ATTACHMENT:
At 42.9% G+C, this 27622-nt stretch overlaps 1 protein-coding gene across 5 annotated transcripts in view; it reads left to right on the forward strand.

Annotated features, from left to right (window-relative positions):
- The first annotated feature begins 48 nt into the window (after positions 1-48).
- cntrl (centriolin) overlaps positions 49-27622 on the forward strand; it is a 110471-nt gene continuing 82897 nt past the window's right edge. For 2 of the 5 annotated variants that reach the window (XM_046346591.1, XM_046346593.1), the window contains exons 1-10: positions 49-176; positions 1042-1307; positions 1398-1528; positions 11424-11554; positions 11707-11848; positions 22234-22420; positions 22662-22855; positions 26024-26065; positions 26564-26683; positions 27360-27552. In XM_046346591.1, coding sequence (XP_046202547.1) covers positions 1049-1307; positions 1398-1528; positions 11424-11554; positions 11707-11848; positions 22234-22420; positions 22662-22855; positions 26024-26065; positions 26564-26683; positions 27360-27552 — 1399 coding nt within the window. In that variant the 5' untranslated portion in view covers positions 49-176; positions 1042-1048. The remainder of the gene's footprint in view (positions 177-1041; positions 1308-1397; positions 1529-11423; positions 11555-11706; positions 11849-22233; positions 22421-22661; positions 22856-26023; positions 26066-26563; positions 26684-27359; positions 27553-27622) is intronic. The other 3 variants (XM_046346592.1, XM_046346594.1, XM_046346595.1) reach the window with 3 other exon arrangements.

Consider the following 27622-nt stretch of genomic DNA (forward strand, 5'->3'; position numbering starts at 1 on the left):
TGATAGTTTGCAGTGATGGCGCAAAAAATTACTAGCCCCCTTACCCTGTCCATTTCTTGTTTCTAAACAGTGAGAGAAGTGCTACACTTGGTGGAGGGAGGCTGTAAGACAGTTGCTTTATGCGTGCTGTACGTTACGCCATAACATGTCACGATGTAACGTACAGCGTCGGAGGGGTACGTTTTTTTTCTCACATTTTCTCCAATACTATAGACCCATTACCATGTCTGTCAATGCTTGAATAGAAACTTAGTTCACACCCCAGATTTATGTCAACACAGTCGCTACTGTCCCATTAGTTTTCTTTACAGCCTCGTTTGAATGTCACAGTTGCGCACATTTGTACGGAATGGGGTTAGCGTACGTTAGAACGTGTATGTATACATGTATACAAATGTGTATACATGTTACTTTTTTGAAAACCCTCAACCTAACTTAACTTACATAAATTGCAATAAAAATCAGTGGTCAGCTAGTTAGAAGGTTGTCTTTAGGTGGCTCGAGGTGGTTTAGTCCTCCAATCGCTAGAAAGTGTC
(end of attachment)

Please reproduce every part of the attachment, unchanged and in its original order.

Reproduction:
At 42.9% G+C, this 27622-nt stretch overlaps 1 protein-coding gene across 5 annotated transcripts in view; it reads left to right on the forward strand.

Annotated features, from left to right (window-relative positions):
- The first annotated feature begins 48 nt into the window (after positions 1-48).
- cntrl (centriolin) overlaps positions 49-27622 on the forward strand; it is a 110471-nt gene continuing 82897 nt past the window's right edge. For 2 of the 5 annotated variants that reach the window (XM_046346591.1, XM_046346593.1), the window contains exons 1-10: positions 49-176; positions 1042-1307; positions 1398-1528; positions 11424-11554; positions 11707-11848; positions 22234-22420; positions 22662-22855; positions 26024-26065; positions 26564-26683; positions 27360-27552. In XM_046346591.1, coding sequence (XP_046202547.1) covers positions 1049-1307; positions 1398-1528; positions 11424-11554; positions 11707-11848; positions 22234-22420; positions 22662-22855; positions 26024-26065; positions 26564-26683; positions 27360-27552 — 1399 coding nt within the window. In that variant the 5' untranslated portion in view covers positions 49-176; positions 1042-1048. The remainder of the gene's footprint in view (positions 177-1041; positions 1308-1397; positions 1529-11423; positions 11555-11706; positions 11849-22233; positions 22421-22661; positions 22856-26023; positions 26066-26563; positions 26684-27359; positions 27553-27622) is intronic. The other 3 variants (XM_046346592.1, XM_046346594.1, XM_046346595.1) reach the window with 3 other exon arrangements.

Consider the following 27622-nt stretch of genomic DNA (forward strand, 5'->3'; position numbering starts at 1 on the left):
TGATAGTTTGCAGTGATGGCGCAAAAAATTACTAGCCCCCTTACCCTGTCCATTTCTTGTTTCTAAACAGTGAGAGAAGTGCTACACTTGGTGGAGGGAGGCTGTAAGACAGTTGCTTTATGCGTGCTGTACGTTACGCCATAACATGTCACGATGTAACGTACAGCGTCGGAGGGGTACGTTTTTTTTCTCACATTTTCTCCAATACTATAGACCCATTACCATGTCTGTCAATGCTTGAATAGAAACTTAGTTCACACCCCAGATTTATGTCAACACAGTCGCTACTGTCCCATTAGTTTTCTTTACAGCCTCGTTTGAATGTCACAGTTGCGCACATTTGTACGGAATGGGGTTAGCGTACGTTAGAACGTGTATGTATACATGTATACAAATGTGTATACATGTTACTTTTTTGAAAACCCTCAACCTAACTTAACTTACATAAATTGCAATAAAAATCAGTGGTCAGCTAGTTAGAAGGTTGTCTTTAGGTGGCTCGAGGTGGTTTAGTCCTCCAATCGCTAGAAAGTGTC